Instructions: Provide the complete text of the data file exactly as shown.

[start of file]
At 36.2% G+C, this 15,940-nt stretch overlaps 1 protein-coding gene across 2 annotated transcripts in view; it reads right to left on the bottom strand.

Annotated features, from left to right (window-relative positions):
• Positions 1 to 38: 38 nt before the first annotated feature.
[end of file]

At 36.2% G+C, this 15,940-nt stretch overlaps 1 protein-coding gene across 2 annotated transcripts in view; it reads right to left on the bottom strand.

Annotated features, from left to right (window-relative positions):
• Positions 1 to 38: 38 nt before the first annotated feature.